Senior Evan Hansen is starting his last year at school with a broken arm gotten from falling a great distance out of a tree while working his summer job as an assistant park ranger. Not that anyone will notice, because Evan is pretty much invisible to the other students, passing through hallways, classes and particularly the lunchroom without acknowledgement or a hint of recognition. This is because he is paralyzed by inaction, not knowing how to approach people or what to say to them to gain entry to that normal high school society that he (and everyone that age) craves. Dr. Sherman, his therapist, has such trouble getting him to open up in their private sessions that he asks Evan to write a letter to himself to bring with him each time that begins with “Today is going to be an amazing day, and here is why!” “Positive outlook brings positive outcome,” proclaims Sherman, but so far nothing’s happening along that line, probably because Evan’s not buying into it.
As he heads off to school one morning, his mom hands him a Sharpie and challenges him to find at least one person to sign his cast. This is a serious challenge since he literally has no friends at school to speak of, except for Jared Kleinman, a “friend” only because their two families were friends for a while. When even Jared dismisses the idea as dorky, Evan just about gives up on the cast-signing until he unexpectedly runs into “school-shooter misfit type” Connor Murphy, who notices the blank cast and signs it in huge letters, saying that now they can both pretend they have friends. Then he discovers a letter Evan has just written to himself about Connor’s sister, Zoe. Suspecting a trap, Connor furiously stalks off, letter in hand. The next Evan hears, Connor has killed himself, his parents have discovered the letter they think Connor has written and addressed to Evan, and an inescapable tide of events is set in motion that changes the lives not just of Evan but of families, students and the global social-network community.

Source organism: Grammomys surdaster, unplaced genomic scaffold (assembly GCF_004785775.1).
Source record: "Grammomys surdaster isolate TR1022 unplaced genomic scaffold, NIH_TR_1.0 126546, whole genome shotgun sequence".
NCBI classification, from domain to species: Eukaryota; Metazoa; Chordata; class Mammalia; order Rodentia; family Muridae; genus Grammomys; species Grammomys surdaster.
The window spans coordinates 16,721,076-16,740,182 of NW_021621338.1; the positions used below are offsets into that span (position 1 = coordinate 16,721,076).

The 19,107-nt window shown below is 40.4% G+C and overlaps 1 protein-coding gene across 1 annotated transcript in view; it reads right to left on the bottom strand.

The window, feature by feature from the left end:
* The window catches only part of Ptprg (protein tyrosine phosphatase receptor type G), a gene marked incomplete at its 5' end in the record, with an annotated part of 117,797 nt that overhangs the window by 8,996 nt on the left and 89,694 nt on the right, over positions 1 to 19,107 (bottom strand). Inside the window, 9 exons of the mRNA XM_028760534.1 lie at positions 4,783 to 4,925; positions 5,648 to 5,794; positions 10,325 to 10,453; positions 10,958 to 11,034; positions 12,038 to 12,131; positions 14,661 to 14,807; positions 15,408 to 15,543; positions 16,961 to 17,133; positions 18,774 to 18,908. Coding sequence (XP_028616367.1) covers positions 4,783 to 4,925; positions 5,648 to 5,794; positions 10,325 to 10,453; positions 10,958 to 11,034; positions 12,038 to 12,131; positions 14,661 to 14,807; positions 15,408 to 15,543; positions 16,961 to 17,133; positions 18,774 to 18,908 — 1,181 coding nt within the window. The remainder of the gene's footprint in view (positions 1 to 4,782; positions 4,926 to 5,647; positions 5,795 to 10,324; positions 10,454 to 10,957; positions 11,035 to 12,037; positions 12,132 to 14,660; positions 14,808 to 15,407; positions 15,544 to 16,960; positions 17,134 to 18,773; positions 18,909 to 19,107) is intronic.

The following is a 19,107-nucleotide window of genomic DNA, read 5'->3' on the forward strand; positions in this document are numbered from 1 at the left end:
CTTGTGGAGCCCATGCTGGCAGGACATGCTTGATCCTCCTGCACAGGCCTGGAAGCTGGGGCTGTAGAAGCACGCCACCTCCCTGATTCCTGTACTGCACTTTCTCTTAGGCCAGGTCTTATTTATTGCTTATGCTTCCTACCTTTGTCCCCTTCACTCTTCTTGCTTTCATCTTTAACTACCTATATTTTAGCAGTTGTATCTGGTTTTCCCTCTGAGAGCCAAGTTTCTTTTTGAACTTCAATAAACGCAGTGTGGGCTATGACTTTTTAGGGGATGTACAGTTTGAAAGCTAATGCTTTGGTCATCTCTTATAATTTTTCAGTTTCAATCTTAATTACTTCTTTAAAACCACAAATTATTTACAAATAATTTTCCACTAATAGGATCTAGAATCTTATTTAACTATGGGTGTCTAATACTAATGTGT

Here’s a book that will resonate with people everywhere who are struggling to fit into society in some kind of positive, fulfilling way that doesn’t require them to sacrifice their true identities. To me, its themes of dawning self-awareness, redemption and forgiveness echo those we find in Victor Hugo’s works. For those librarians who have to worry about offensive language, there is a fair amount of the usual words tagged by reviewers on this site plus some religious profanity. Some sexual references are made but they are slight. Connor’s gay relationship with Miguel is made clear but not explicitly so. All that being said, this is a book that should be in every library.
Categories: Books We Recommend, Bullying, Controversial YA Topics, Death and Grieving, Depression, Diversity, Dysfunctional Relationships, Grief, LGBTQIA, Mental Health, Navigating through High School, Offensive Language in YA Literature, Parent Conflict, Peer Relationships, Political Activism, Rock Musicians, Social Media, Suicide
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